We can now add Hitachi Energy to the increasingly growing list of organizations compromised through the GoAnywhere MFT zero-day vulnerability.
The company has published a press release in which it explained the details of the breach:
“We recently learned that a third-party software provider called FORTRA GoAnywhere MFT (Managed File Transfer) was the victim of an attack by the CLOP ransomware (opens in new tab) group that could have resulted in an unauthorized access to employee data in some countries,” the company said.
The Clop effect
The company said it acted straight away after detection, unplugging the GoAnywhere program from its wider network and kicking off an investigation to assess the impact of the incident. After that, it notified all affected parties, reached out to data protection authorities, as well as the police. The firm remains operational, the press release adds.
“To date, we have no information that neither our network operations nor the security or reliability of customer data have been compromised.”
In early February 2023, a ransomware threat actor Clop took responsibility for a data theft attack against Community Health Systems (CHS), saying it abused a zero-day in GoAnywhere MFT, a popular file-sharing service developed by Fortra and used by large businesses to share sensitive files, securely.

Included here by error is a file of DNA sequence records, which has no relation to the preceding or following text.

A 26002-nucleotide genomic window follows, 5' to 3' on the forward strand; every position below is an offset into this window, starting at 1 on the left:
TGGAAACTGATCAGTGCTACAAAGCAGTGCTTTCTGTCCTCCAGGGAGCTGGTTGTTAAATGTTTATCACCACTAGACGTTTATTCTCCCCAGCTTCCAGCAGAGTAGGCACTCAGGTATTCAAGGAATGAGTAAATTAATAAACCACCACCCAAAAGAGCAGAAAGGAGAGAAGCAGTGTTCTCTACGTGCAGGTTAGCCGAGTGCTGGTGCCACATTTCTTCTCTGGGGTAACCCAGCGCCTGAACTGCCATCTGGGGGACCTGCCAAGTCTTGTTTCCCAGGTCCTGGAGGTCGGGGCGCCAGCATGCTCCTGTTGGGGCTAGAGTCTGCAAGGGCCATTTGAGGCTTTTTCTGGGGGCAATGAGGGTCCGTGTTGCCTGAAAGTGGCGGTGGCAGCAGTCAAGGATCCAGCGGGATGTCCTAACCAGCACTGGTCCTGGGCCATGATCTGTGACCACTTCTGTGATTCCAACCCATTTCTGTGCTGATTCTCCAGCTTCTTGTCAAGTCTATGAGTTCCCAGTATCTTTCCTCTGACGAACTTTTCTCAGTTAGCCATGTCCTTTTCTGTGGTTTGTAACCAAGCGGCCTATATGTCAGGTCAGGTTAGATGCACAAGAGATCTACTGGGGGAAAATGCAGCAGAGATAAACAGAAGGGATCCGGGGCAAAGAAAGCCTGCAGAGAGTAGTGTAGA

At the time, it claimed to have breached 130 organizations using the same method, but did not provide any proof for its claims. Since then, it started populating the list of affected companies, with Hatch Bank also being among those hit.
Hitachi Energy is a department of Japanese engineering and technology powerhouse, Hitachi. This department specializes in power systems and energy solutions and, according to BleepingComputer, has an annual revenue of $10 billion. We don’t know what type of data Clop operators took with them.
We do know that at least two dozen firms have already had their sensitive data posted on the Clop ransomware leak site.
Via: BleepingComputer (opens in new tab)